Human beings are by nature political animals, says Aristotle. So, it should never have needed to be said that by nature, all politics is personal. In Nilo Cruz’s A Bicycle Country (being produced by the UMD School of Theatre, Dance, and Performance Studies in the Kogod Theatre at The Clarice Smith Performing Arts Center), the effects of political structures on the personal are at the center of the play, but so is beauty: Beauty in the midst of grief and disappointment and in the midst of the manipulation of personal lives at the hands of those in control of political structures.
The play takes place in Cuba during a time of deprivation brought on by the collapse of the Soviet Union (and the subsequent loss of subsidies that the Soviet Union supplied), which dovetailed with the continued embargo of Cuba by the United States. In a televised speech addressing the nation, Fidel Castro identified this as “a Special Period in a time of peace” — basically meaning that Cubans were living in a time when no bombs were being dropped or guns fired, but the economic pressures of war continued. Part of the response to this period of deprivation was the proliferation of bicycles (supplied by China at Cuba’s request) as the most accessible form of transportation around the country. Hence, the title of the piece, A Bicycle Country.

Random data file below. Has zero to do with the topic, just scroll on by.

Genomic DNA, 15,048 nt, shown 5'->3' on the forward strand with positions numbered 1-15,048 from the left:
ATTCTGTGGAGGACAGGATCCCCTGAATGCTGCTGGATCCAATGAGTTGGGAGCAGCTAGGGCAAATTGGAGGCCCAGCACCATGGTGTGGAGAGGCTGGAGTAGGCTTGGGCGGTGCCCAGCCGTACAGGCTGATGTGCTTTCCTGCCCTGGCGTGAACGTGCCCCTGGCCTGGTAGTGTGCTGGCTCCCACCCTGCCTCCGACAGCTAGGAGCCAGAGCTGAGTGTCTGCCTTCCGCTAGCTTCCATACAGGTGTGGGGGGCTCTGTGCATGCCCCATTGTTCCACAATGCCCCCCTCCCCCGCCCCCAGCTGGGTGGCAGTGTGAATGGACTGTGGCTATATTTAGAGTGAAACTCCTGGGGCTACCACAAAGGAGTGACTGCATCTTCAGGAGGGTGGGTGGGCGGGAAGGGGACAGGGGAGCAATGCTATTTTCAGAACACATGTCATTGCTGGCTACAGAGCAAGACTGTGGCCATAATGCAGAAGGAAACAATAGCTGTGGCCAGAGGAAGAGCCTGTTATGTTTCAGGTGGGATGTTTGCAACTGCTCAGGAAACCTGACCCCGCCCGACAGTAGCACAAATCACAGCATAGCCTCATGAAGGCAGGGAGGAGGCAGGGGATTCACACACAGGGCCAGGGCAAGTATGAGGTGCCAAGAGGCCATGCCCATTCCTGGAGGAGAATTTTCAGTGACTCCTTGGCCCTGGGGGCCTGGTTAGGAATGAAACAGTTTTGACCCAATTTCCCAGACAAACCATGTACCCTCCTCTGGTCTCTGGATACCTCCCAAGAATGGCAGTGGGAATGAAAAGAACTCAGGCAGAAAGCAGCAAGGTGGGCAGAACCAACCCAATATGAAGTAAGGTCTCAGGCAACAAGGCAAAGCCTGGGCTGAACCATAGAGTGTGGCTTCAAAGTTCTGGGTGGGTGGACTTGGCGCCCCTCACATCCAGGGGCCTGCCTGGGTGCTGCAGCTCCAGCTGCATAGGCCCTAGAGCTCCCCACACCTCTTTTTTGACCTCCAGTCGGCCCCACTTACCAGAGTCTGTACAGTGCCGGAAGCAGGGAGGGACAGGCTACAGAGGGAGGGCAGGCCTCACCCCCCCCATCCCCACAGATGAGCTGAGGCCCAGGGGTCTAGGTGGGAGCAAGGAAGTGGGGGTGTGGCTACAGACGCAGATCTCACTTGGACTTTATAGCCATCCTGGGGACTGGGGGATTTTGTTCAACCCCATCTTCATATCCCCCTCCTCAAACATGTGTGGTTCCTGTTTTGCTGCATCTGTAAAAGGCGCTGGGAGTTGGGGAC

But to get back to the presence of beauty: Director Fatima Quander makes sure that beauty shares center stage with the deprivation brought on by political manipulation. In fact, the beauty overwhelms and comforts the audience and the characters during the entire first act. Interestingly, while there is beauty in the music (for example, the familiar “Guantanamera” makes an appearance), the music is a little restrained. We see the beauty more in the clothing (Becca Janney, costume designer) that identifies the characters immediately as Cuban: Pepe’s porkpie hat that echoes the relationship of Cuban music and jazz. Ines’ high-waisted skirts that exude a self-owned womanliness. Julio’s modest red guayabera and its self-assured masculinity. It’s also in the 360-degree circular design of the set (Sofia Olivar, scenic designer), with its graffiti, wooden slats, and tropical colors on bricks that protrude irregularly from the sides of the platform. The beauty continues in the similarly decorated low wall that surrounds the central performing space on which some fearless and flexible audience members can sit and imagine they are dangling their feet while spying on the intimate drama taking place behind those walls.